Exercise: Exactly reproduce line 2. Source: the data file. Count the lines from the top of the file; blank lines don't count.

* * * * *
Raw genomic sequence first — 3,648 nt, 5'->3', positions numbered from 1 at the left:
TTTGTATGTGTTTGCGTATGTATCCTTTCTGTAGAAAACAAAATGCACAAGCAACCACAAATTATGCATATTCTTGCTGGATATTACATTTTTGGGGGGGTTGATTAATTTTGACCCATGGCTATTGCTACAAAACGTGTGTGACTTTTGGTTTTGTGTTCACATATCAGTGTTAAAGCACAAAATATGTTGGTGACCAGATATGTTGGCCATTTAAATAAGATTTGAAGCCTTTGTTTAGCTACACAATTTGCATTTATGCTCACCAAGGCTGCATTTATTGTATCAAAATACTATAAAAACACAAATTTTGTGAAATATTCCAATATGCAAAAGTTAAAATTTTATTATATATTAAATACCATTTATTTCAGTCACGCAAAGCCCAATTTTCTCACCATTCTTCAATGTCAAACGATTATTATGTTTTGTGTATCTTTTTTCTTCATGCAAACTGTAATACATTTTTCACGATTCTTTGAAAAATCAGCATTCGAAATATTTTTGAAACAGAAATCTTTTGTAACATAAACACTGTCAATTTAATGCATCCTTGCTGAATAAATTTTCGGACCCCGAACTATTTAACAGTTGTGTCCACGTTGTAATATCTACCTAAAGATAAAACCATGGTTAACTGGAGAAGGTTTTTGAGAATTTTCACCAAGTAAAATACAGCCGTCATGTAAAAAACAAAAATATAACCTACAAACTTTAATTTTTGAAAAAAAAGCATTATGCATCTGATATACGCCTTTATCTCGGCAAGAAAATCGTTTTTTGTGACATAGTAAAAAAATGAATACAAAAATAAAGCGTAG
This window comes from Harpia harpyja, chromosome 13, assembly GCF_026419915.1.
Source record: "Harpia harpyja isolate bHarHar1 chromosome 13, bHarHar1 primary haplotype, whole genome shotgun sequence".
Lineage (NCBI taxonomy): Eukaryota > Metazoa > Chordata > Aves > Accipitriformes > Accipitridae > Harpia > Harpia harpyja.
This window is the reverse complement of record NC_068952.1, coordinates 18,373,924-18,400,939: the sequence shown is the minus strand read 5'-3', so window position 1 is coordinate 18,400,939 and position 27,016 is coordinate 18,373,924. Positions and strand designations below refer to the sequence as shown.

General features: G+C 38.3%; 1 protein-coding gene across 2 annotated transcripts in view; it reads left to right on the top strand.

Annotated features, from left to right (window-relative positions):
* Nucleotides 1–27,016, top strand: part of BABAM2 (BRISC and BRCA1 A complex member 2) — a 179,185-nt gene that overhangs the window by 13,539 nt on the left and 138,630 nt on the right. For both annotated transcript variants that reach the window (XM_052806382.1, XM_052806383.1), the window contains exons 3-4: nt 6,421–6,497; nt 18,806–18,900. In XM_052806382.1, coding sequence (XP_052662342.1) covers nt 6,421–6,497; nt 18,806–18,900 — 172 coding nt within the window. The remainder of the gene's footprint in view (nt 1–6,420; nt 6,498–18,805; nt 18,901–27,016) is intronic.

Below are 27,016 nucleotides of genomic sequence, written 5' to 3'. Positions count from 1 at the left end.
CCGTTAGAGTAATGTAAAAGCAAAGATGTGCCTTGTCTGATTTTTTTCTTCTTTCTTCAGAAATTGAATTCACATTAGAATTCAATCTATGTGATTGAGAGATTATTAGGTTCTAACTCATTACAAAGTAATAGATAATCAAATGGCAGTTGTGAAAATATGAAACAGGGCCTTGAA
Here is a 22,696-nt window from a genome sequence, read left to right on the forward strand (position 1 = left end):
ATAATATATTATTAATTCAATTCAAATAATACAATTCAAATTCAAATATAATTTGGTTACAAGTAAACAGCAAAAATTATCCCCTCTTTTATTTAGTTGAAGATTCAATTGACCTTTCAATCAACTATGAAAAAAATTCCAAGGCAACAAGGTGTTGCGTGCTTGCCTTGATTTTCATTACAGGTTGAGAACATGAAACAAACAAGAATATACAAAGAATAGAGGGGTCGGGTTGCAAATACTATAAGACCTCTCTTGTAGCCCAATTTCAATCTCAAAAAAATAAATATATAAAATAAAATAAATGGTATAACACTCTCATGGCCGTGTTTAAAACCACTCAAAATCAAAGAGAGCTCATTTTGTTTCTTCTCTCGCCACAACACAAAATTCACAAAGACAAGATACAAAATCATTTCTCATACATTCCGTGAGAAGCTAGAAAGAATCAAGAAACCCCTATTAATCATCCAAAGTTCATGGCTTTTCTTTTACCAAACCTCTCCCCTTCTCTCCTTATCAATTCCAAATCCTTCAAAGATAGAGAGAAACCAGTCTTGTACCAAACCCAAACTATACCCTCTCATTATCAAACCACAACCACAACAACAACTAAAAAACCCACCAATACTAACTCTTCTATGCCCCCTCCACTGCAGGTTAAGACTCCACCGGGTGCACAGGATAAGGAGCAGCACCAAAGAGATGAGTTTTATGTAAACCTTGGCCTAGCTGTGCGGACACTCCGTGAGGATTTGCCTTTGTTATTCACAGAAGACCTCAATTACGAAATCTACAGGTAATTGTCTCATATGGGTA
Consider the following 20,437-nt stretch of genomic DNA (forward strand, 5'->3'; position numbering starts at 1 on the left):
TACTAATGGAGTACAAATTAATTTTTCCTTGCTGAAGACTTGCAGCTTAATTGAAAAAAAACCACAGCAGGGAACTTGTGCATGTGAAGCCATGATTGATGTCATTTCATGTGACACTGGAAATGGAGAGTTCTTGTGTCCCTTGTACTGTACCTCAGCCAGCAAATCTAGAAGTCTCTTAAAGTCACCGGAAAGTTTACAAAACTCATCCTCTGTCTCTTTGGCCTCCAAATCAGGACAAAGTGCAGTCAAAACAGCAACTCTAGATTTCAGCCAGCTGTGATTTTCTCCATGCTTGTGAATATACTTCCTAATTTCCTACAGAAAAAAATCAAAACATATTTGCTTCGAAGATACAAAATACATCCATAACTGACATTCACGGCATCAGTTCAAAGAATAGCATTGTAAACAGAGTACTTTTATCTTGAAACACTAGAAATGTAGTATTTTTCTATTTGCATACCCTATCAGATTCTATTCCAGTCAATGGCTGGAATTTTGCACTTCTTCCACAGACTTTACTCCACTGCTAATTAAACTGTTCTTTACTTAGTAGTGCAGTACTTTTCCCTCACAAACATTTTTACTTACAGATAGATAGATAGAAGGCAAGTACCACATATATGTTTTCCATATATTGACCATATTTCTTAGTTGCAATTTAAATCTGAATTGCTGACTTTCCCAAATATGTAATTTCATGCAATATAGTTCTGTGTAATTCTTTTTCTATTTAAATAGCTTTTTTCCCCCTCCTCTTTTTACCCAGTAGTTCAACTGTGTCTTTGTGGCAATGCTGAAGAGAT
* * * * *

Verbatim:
TTTGTATGTGTTTGCGTATGTATCCTTTCTGTAGAAAACAAAATGCACAAGCAACCACAAATTATGCATATTCTTGCTGGATATTACATTTTTGGGGGGGTTGATTAATTTTGACCCATGGCTATTGCTACAAAACGTGTGTGACTTTTGGTTTTGTGTTCACATATCAGTGTTAAAGCACAAAATATGTTGGTGACCAGATATGTTGGCCATTTAAATAAGATTTGAAGCCTTTGTTTAGCTACACAATTTGCATTTATGCTCACCAAGGCTGCATTTATTGTATCAAAATACTATAAAAACACAAATTTTGTGAAATATTCCAATATGCAAAAGTTAAAATTTTATTATATATTAAATACCATTTATTTCAGTCACGCAAAGCCCAATTTTCTCACCATTCTTCAATGTCAAACGATTATTATGTTTTGTGTATCTTTTTTCTTCATGCAAACTGTAATACATTTTTCACGATTCTTTGAAAAATCAGCATTCGAAATATTTTTGAAACAGAAATCTTTTGTAACATAAACACTGTCAATTTAATGCATCCTTGCTGAATAAATTTTCGGACCCCGAACTATTTAACAGTTGTGTCCACGTTGTAATATCTACCTAAAGATAAAACCATGGTTAACTGGAGAAGGTTTTTGAGAATTTTCACCAAGTAAAATACAGCCGTCATGTAAAAAACAAAAATATAACCTACAAACTTTAATTTTTGAAAAAAAAGCATTATGCATCTGATATACGCCTTTATCTCGGCAAGAAAATCGTTTTTTGTGACATAGTAAAAAAATGAATACAAAAATAAAGCGTAG